Hieroglyphs not only package the complexity of the world in language, but also recreate it in images.
Loprieno, Antonio, Vom Schriftbild, 2011
Egyptian hieroglyphs are among the first written creations of humanity, a system which arose from an image script around 3100 BCE. Their usage in monuments, as a ceremonial script for veneration and glorification of gods and pharaohs, is seen within the sphere of the temples’ dominance, for example on buildings, steles, as well as items of ritualistic and everyday use. Hieratic, an abstract cursive script, arose around the same time as hieroglyphs. It was used for notation of commercial, administrative and literary texts on papyrus and shards. This in turn gave rise to Demotic, a type of everyday script. From the 2nd/3rd century AD the Egyptian language was set down using the Greek (Coptic) alphabet and hieroglyphs lapsed into obscurity. In the 19th century, Frenchman Jean-François Champollion laid the groundwork for their deciphering.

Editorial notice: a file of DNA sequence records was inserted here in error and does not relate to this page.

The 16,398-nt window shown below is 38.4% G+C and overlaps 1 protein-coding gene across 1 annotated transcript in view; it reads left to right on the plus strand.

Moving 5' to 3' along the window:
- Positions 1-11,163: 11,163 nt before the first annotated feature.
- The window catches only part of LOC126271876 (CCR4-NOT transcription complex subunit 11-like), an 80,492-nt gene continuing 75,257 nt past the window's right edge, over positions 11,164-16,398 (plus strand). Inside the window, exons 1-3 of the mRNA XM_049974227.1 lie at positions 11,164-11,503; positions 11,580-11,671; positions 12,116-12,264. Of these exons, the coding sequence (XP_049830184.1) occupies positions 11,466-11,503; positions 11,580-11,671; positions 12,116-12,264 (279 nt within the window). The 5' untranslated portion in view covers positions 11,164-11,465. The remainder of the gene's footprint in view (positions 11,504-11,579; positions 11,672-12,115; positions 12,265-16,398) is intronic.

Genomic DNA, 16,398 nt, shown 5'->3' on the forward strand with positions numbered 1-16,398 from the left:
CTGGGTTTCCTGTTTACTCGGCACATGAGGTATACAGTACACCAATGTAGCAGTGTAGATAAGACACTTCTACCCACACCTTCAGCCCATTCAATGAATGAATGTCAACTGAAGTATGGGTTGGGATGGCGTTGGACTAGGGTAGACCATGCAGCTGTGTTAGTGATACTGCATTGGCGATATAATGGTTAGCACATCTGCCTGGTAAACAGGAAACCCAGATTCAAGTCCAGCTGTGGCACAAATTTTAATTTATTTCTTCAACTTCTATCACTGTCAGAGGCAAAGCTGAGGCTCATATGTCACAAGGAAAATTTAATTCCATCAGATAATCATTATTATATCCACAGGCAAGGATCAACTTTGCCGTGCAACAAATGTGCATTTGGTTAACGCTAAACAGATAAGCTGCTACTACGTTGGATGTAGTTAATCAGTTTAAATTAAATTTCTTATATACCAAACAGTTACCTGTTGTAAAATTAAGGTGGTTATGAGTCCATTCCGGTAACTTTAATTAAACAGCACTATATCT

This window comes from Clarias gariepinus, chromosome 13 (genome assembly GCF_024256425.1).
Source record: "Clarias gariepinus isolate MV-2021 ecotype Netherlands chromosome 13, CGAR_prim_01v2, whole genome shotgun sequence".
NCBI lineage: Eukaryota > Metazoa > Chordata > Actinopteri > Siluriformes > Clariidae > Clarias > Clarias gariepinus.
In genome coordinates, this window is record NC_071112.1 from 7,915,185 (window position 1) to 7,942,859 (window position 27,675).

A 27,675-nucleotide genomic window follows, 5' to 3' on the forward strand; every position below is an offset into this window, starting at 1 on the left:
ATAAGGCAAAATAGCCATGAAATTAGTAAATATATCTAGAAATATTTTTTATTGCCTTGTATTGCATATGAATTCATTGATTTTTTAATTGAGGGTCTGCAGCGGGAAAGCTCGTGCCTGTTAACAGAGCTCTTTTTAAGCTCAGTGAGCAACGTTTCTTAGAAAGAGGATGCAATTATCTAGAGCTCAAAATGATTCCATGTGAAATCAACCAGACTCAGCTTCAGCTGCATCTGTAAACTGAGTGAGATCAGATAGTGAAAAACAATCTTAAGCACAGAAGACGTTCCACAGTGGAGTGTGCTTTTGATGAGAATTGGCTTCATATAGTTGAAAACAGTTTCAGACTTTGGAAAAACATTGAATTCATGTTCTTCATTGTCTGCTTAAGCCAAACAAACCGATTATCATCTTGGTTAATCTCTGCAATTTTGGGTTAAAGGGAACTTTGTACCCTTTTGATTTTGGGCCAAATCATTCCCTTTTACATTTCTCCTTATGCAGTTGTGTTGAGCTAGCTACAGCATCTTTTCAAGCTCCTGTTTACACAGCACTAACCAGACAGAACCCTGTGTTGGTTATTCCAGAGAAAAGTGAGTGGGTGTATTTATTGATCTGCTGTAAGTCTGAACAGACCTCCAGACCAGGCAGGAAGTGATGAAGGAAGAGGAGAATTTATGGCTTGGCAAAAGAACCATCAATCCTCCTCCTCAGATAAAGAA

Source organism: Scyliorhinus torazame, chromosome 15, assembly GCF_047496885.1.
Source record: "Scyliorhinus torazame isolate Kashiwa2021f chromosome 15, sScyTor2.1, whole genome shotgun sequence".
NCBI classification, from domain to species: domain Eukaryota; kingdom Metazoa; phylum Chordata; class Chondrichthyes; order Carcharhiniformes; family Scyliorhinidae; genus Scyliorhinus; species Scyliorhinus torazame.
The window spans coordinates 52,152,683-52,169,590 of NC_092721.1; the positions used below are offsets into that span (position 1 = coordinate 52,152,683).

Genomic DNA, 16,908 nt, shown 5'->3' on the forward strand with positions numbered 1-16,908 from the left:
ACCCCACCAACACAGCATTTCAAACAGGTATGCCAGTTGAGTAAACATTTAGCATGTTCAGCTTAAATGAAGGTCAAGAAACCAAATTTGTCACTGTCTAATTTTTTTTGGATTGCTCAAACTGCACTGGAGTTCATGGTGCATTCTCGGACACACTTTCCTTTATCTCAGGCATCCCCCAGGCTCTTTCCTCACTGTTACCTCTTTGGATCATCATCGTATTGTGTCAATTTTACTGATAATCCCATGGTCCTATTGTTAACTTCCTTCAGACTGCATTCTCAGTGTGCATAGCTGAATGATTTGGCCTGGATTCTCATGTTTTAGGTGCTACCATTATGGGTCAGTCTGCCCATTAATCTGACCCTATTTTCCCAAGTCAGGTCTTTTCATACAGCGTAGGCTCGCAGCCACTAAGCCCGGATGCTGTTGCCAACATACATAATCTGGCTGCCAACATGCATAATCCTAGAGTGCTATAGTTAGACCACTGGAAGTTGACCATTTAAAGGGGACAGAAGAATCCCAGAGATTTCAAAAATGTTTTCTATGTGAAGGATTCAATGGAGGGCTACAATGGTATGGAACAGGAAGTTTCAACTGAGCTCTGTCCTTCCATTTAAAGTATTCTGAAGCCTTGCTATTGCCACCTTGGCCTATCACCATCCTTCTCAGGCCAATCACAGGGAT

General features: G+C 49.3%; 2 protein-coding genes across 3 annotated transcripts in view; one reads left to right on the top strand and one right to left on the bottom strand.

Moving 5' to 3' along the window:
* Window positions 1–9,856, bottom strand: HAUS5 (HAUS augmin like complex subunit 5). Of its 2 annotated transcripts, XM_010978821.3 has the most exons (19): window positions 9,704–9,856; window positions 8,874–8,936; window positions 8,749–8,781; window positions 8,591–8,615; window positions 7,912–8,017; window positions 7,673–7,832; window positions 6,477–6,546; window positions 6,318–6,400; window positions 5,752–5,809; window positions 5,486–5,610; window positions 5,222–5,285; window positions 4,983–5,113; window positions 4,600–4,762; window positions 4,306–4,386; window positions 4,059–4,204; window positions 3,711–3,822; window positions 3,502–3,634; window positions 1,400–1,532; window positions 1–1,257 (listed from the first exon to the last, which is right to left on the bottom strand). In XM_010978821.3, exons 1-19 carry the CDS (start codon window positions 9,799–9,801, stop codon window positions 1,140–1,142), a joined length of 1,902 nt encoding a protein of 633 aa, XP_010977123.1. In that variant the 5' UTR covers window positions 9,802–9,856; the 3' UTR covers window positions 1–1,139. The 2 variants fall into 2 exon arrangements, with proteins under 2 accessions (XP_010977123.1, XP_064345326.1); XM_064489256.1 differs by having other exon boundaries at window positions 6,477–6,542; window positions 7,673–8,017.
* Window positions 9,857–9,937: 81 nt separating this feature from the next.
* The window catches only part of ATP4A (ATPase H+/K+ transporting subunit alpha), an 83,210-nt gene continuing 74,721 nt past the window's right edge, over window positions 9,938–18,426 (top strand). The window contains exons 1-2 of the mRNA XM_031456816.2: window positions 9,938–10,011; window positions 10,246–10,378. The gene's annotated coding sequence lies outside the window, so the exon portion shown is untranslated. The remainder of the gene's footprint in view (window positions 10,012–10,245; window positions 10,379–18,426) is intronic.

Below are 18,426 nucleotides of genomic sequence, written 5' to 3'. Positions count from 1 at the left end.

The characters in Egyptian script are associated with both meaning and sounds, and stood for individual terms or words, sometimes whole conceptual units, but were also used to denote consonants and syllables. There were also supplementary signs to aid pronunciation and “silent” signs which helped readers interpret or delineate words. Script was written both left-to-right and right-to-left, sometimes vertically as well.